Title: President of organizational performance -- a new practice of the Prouty Project [a management consulting firm in Eden Prairie]
What do you do? I help our clients address internal organizational challenges so they can successfully achieve their business goals.
Education: Bachelor's and master's degrees in English literature from the University of Minnesota and DePaul University in Chicago; master's degree in business administration with a concentration in marketing from the University of St. Thomas
Family: Spouse, Daniel Young, partner at Murnane Brandt law firm; dog Sassie, a 65-pound yellow Lab who thinks that she is a lap dog.
Hobbies: Extensive travel plus all the "up north" cabin sports, such as waterskiing, cross-country skiing and boating.
Previous jobs: Most recently, I worked at two divisions of UnitedHealth Group as a senior director of leadership systems and, earlier, as director of marketing and business development for the company. Before that, I was a manager at Thomson West in several positions, including strategy and business development and leadership development. My early career was focused on teaching, and learning and development.
Other than your current position, what would be your dream job? Since being a "wine connoisseur" isn't typically a paid position, my dream job is helping leadership teams that are open to working more effectively together and getting a higher return on their performance goals via business metrics.
How did you choose the line of work you're in? Moving into organizational performance evolved out of my early career as an English teacher into the business world as a learning and development professional. Organizational performance creates a more significant impact in a business when you are able to change underlying systems and processes that help ensure people are successful in their own work.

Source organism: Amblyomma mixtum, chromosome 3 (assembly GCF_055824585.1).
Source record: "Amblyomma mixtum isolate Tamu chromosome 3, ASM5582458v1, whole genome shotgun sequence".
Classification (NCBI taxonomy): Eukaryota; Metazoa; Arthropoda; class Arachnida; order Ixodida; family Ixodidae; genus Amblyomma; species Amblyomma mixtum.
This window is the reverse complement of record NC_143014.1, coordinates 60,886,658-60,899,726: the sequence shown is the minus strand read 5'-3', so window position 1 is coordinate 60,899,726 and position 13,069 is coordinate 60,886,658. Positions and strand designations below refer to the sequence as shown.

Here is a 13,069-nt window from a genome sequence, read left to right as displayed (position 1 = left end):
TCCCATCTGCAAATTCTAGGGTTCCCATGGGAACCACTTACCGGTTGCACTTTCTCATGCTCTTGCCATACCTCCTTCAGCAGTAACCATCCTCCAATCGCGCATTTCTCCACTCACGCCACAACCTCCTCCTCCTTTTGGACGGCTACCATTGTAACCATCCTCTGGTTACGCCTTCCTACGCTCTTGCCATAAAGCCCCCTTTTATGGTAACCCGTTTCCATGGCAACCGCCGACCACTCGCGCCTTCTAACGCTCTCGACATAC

Name one thing that you would rather do than go to work Monday morning: More adventure travel. On my near-term list is exploring Machu Picchu in Peru, the Galapagos Islands, and the pyramids in Egypt.
What is something about yourself that others would be surprised to know? At age 16 I traveled in Europe with my girlfriend Liz for two months on a Eurail pass. I couldn't wait to see and experience the castles, churches, scenery, people and food of other countries. To this day, people ask how my parents "let" me go at such a young age. I think we are all still surprised, especially when I talk to most 16-year-olds today.
Career advice: Think about your career advancement as a lattice, rather than a ladder. Be willing to move into other functional areas to grow new skills and experiences. If you love what you were doing before, you can always go back, but other opportunities may not present themselves again. And remember to laugh along the way.
Ideal retirement: Helping nonprofits do strategic planning and organizational performance as a volunteer, while also spending summers at the cabin and winters in Arizona, and traveling in the spring and fall. Who knows, maybe I'll finally earn my doctorate in English literature.